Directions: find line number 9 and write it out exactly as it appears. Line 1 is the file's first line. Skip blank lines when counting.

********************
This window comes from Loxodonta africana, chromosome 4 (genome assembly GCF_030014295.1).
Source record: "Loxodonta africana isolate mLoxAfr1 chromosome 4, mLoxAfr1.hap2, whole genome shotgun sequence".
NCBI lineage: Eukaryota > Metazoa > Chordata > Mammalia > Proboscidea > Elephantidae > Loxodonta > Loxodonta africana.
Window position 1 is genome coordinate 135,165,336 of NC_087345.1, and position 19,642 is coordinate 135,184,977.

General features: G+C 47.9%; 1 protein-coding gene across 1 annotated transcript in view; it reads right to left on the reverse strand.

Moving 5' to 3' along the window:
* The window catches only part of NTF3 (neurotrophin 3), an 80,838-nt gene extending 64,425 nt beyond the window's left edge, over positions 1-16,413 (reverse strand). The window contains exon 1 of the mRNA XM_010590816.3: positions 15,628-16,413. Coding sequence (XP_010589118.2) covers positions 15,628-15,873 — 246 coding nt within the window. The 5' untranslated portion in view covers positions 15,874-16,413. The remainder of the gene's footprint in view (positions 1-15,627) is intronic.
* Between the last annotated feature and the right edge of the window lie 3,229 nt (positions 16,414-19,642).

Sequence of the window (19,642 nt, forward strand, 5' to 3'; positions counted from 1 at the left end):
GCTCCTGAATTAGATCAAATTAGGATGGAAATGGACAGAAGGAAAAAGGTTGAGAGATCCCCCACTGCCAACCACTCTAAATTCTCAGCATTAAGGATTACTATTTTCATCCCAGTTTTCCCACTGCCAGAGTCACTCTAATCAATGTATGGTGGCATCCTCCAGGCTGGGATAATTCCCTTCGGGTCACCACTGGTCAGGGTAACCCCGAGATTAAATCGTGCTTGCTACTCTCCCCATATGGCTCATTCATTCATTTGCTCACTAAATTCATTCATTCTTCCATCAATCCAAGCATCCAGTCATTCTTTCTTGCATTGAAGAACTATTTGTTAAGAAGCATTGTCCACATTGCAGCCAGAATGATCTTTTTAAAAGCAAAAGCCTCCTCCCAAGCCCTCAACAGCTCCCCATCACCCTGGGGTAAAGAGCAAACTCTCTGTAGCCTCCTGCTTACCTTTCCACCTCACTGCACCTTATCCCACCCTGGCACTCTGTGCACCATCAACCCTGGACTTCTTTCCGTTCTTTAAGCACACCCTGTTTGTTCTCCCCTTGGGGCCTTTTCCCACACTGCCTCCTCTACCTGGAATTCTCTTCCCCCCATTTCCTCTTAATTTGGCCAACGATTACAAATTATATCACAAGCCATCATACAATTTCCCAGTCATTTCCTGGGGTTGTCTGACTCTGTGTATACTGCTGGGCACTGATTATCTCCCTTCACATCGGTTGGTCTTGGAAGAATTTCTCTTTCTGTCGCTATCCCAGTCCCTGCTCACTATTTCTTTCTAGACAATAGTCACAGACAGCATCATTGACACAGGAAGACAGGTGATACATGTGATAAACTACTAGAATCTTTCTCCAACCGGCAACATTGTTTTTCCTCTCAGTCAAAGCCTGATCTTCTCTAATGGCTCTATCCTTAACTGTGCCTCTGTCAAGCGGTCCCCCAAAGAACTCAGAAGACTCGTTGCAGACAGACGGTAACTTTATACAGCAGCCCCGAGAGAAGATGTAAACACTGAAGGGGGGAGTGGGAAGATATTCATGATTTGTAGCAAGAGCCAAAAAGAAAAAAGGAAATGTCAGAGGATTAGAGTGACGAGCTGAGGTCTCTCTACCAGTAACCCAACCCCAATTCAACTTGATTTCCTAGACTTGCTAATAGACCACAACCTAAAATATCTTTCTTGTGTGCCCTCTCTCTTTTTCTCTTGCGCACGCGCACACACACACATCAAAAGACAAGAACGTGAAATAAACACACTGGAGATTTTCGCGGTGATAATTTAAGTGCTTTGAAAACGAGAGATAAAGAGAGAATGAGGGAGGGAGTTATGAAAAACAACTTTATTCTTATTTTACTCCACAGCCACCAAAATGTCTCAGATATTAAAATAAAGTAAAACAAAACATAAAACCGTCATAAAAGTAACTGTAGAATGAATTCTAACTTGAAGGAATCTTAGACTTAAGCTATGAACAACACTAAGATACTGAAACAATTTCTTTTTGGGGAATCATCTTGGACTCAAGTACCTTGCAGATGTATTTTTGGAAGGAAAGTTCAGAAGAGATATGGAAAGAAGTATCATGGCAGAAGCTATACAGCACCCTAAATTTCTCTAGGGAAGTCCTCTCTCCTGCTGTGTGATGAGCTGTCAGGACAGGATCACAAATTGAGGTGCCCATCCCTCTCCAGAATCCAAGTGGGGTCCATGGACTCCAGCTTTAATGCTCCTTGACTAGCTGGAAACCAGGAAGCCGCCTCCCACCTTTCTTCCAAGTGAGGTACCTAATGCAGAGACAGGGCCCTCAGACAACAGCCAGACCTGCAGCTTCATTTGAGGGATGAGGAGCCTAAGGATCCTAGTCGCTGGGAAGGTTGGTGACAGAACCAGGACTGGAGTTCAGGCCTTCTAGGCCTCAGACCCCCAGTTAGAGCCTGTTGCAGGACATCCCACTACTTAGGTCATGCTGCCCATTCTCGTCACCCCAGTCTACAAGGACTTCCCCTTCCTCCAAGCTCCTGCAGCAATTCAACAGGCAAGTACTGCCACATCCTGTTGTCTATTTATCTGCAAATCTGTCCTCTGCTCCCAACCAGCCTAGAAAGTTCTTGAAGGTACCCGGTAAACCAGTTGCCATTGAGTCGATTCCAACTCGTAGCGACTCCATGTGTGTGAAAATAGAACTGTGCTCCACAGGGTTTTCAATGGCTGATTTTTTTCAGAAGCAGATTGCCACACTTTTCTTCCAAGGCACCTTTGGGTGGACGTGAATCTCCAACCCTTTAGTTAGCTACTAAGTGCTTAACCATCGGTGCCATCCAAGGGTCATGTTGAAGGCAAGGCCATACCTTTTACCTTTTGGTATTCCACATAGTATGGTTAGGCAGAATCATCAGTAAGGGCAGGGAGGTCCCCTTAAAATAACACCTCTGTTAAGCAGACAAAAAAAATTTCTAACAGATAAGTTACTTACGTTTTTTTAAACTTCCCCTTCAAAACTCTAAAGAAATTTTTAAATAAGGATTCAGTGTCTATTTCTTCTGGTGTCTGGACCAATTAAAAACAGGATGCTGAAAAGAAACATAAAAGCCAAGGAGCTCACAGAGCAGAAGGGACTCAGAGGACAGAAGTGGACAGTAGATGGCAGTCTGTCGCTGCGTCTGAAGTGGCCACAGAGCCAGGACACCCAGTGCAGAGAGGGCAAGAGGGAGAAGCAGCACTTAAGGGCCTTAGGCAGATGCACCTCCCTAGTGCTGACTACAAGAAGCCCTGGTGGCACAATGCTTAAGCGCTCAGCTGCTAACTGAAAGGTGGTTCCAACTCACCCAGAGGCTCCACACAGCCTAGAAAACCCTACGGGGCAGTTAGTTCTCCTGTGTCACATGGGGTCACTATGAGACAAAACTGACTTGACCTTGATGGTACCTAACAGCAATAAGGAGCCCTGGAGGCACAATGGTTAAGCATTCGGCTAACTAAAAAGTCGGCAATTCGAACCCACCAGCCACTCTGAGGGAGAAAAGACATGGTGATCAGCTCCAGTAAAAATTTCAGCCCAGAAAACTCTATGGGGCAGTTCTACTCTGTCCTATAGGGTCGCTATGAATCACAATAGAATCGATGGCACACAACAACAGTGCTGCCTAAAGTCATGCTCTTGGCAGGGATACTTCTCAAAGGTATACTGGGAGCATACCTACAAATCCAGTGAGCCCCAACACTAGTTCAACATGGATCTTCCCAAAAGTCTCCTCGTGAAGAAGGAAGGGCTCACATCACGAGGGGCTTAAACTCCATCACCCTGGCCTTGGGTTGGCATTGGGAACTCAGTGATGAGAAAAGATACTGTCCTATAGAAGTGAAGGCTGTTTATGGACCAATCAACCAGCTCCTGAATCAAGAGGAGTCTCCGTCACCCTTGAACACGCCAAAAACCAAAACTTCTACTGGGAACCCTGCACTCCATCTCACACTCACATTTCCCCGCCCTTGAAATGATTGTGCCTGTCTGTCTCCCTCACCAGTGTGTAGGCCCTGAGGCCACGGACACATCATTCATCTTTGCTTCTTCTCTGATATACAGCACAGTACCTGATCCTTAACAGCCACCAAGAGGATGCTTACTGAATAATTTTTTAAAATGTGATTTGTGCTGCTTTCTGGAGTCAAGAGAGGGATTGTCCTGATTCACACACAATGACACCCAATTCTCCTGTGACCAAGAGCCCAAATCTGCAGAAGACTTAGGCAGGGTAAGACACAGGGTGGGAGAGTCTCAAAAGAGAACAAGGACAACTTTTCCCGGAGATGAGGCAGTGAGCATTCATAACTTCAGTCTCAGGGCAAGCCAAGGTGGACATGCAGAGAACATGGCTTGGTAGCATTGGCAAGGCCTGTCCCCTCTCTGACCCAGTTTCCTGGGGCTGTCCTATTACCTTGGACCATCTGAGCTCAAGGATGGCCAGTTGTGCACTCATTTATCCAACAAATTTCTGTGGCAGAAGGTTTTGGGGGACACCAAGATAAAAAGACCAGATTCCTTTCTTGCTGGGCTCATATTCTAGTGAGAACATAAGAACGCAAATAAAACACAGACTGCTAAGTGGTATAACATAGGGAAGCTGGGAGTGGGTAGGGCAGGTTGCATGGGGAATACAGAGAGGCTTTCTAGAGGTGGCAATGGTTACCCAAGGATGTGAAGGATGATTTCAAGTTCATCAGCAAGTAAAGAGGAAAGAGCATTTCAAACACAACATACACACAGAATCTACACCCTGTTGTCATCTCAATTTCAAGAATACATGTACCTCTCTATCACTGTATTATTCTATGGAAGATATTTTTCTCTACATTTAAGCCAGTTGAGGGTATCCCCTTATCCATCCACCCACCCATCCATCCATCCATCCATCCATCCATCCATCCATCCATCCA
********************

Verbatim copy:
Sequence of the window (19,642 nt, forward strand, 5' to 3'; positions counted from 1 at the left end):